The oprichnina (Russian: опри́чнина, IPA: [ɐˈprʲitɕnʲɪnə]) was a state policy implemented by Tsar Ivan the Terrible in Russia between 1565 and 1572. The policy included mass repression of the boyars (Russian aristocrats), including public executions and confiscation of their land and property. In this context it can also refer to:
The notorious organization of six thousand Oprichniki, the first political police in the history of Russia.
The portion of Russia, ruled directly by Ivan the Terrible, where his Oprichniki operated.
The corresponding period of Russian history.The term oprichnina, which Ivan coined for this policy, derives from the Russian word oprich (Russian: опричь, apart from, except).Sergei Eisenstein
Sergei Mikhailovich Eisenstein (Russian: Сергей Михайлович Эйзенштейн, IPA: [sʲɪrˈɡʲej mʲɪˈxajləvʲɪtɕ ɪjzʲɪnˈʂtʲejn], tr. Sergey Mikhaylovich Eizenshteyn; 22 January [O.S. 10 January] 1898 – 11 February 1948) was a Soviet film director and film theorist, a pioneer in the theory and practice of montage. He is noted in particular for his silent films Strike (1925), Battleship Potemkin (1925) and October (1928), as well as the historical epics Alexander Nevsky (1938) and Ivan the Terrible (1944, 1958). In its decennial poll, the magazine Sight & Sound named his Battleship Potemkin the 11th greatest movie of all time.The Death of Ivan the Terrible
The Death of Ivan the Terrible (Russian: Смерть Иоанна Грозного, translit. Smertʹ Ioanna Groznogo) is a historical drama by Aleksey Konstantinovich Tolstoy written in 1863 and first published in the January 1866 issue of Otechestvennye zapiski magazine. It is the first part of a trilogy that is followed by Tsar Fiodor Ioannovich and concludes with Tsar Boris. All three plays were banned by the censor. It dramatises the story of Ivan IV of Russia and is written in blank verse. Tolstoy was influenced by the work of William Shakespeare in writing the trilogy, which formed the core of his reputation as a writer in the Russia of his day and as a dramatist to this day.The Maid of Pskov
The Maid of Pskov (Russian: Псковитянка, Pskovityanka), is an opera in three acts and six scenes by Nikolai Rimsky-Korsakov. The libretto was written by the composer, and is based on the drama of the same name by Lev Mei. The story concerns the Tsar Ivan the Terrible and his efforts to subject the cities of Pskov and Novgorod to his will. The original version of the opera was completed in 1872, and received its premiere in 1873 in St. Petersburg, Russia. The third and final version was completed in 1892, and is considered "definitive". This version was made famous by Chaliapin in the role of Ivan the Terrible. It was introduced to Paris in 1909 by Diaghilev under the title Ivan the Terrible, on account of the dominance of his role, and because of European audience's familiarity with his name.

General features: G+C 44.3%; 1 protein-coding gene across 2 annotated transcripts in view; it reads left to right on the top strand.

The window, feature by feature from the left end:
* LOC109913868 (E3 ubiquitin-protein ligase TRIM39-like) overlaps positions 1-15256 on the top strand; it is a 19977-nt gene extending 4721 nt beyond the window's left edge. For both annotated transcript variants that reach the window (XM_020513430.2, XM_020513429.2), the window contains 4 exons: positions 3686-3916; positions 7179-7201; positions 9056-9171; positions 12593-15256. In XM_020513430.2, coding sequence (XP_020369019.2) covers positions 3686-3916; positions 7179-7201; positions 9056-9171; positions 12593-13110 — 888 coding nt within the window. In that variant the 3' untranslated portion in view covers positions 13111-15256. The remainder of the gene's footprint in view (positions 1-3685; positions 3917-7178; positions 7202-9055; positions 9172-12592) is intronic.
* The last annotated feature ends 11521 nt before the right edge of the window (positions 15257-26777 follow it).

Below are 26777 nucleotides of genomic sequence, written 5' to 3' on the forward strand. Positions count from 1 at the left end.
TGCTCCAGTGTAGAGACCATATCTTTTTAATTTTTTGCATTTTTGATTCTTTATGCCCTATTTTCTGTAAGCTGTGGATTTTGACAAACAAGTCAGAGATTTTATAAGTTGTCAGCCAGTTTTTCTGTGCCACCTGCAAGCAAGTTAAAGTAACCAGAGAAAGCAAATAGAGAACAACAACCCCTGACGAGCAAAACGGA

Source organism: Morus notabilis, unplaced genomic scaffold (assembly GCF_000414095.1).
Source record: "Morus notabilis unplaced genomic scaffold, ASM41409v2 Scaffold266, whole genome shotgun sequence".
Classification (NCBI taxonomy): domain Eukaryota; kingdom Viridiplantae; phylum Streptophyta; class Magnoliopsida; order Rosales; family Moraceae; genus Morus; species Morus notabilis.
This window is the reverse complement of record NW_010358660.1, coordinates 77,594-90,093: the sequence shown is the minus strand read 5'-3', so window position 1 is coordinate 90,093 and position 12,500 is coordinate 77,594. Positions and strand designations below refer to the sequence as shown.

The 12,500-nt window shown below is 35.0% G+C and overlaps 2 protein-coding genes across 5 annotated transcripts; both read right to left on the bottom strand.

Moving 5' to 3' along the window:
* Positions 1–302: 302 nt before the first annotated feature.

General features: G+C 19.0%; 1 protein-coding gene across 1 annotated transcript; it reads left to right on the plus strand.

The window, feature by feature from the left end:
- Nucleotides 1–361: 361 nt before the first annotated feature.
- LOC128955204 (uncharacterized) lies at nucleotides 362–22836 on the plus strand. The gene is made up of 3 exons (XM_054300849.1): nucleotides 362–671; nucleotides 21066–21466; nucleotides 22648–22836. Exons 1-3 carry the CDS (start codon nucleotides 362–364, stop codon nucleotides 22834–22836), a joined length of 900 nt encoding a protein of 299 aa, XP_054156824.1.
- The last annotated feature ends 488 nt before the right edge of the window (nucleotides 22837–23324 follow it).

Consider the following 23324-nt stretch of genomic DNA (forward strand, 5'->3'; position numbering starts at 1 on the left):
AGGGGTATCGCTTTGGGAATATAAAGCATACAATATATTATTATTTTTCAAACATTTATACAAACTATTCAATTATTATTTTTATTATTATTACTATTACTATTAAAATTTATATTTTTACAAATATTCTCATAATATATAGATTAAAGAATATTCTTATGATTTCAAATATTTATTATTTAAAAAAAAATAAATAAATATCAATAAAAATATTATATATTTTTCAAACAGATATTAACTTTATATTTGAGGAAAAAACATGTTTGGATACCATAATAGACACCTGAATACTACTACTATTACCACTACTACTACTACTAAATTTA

Rosa Newmarch has characterized the music for the solo singers as mainly of "'mezzo-recitative' of a somewhat dry quality, but relieved by great variety of orchestral color in the accompaniments".Tsar (film)
Tsar (Russian: Царь) is a 2009 Russian drama film directed by Pavel Lungin. It competed in the Un Certain Regard section at the 2009 Cannes Film Festival.Vasily and Andrey Shchelkalov
Vasily Yakovlevich Shchelkalov (Василий Яковлевич Щелкалов in Russian) (? – 1610 or 1611) and Andrey Yakovlevich Shchelkalov (Андрей Яковлевич Щелкалов) (? - c. 1597) were two influential diplomats and heads of the Posolsky Prikaz during the reigns of Ivan the Terrible, Feodor I, and Boris Godunov in Russia.Waxworks (film)
Waxworks (German: Das Wachsfigurenkabinett) is a 1924 German silent fantasy-horror film directed by Paul Leni. The film is about a writer (William Dieterle) who accepts a job from a waxworks proprietor to write a series of stories about the exhibits of Caliph of Baghdad (Emil Jannings), Ivan the Terrible (Conrad Veidt) and Jack the Ripper (Werner Krauss) in order to boost business.
Although Waxworks is often credited as a horror film, it is an anthology film that goes through several genres including a fantasy adventure, a historical film, and a horror film through its various episodes. This film would be director Paul Leni's last film made in Germany before he went on to make The Cat and the Canary (1927) in the United States.Xacitarxan
Hajji Tarkhan (Tatar: Cyrillic Хаҗітархан, Latin Xacitarxan), also known as Hashtar Khan / Actarxan (Tatar: ʌɕtʌrˈxan) or Astrakhan, was a medieval city at the right bank of Volga, situated approximately 12 km north of the modern city of Astrakhan. The first mention of the town was recorded in 1333. In the 13th and 14th centuries it was one of the main trade and political centres of the Golden Horde. In 1395 the city was sacked by Timur. Astrakhan was rebuilt afterwards and became the capital of the Khanate of Astrakhan in 1459. In 1547 the city was seized by the Crimean khan Sahib Giray. In 1556 Astrakhan was besieged and burned by Ivan the Terrible.